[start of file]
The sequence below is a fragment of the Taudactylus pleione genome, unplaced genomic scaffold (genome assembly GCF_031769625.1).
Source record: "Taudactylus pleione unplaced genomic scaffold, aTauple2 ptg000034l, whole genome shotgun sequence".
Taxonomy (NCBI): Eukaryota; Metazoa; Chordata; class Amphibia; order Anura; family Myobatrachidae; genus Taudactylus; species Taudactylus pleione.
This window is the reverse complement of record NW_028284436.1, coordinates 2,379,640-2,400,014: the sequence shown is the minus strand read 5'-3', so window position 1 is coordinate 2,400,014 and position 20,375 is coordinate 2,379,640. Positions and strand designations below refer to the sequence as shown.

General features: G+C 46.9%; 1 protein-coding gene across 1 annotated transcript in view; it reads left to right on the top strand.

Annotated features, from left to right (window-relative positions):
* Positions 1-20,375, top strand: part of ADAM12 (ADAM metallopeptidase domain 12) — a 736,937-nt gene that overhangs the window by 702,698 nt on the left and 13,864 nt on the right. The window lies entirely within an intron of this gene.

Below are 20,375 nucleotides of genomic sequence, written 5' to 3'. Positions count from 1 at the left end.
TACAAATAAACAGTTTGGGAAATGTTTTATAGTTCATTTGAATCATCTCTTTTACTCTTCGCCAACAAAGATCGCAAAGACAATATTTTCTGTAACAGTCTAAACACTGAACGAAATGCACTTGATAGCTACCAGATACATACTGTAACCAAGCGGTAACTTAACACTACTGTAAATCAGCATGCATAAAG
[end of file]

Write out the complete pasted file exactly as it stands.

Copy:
The sequence below is a fragment of the Taudactylus pleione genome, unplaced genomic scaffold (genome assembly GCF_031769625.1).
Source record: "Taudactylus pleione unplaced genomic scaffold, aTauple2 ptg000034l, whole genome shotgun sequence".
Taxonomy (NCBI): Eukaryota; Metazoa; Chordata; class Amphibia; order Anura; family Myobatrachidae; genus Taudactylus; species Taudactylus pleione.
This window is the reverse complement of record NW_028284436.1, coordinates 2,379,640-2,400,014: the sequence shown is the minus strand read 5'-3', so window position 1 is coordinate 2,400,014 and position 20,375 is coordinate 2,379,640. Positions and strand designations below refer to the sequence as shown.

General features: G+C 46.9%; 1 protein-coding gene across 1 annotated transcript in view; it reads left to right on the top strand.

Annotated features, from left to right (window-relative positions):
* Positions 1-20,375, top strand: part of ADAM12 (ADAM metallopeptidase domain 12) — a 736,937-nt gene that overhangs the window by 702,698 nt on the left and 13,864 nt on the right. The window lies entirely within an intron of this gene.

Below are 20,375 nucleotides of genomic sequence, written 5' to 3'. Positions count from 1 at the left end.
TACAAATAAACAGTTTGGGAAATGTTTTATAGTTCATTTGAATCATCTCTTTTACTCTTCGCCAACAAAGATCGCAAAGACAATATTTTCTGTAACAGTCTAAACACTGAACGAAATGCACTTGATAGCTACCAGATACATACTGTAACCAAGCGGTAACTTAACACTACTGTAAATCAGCATGCATAAAG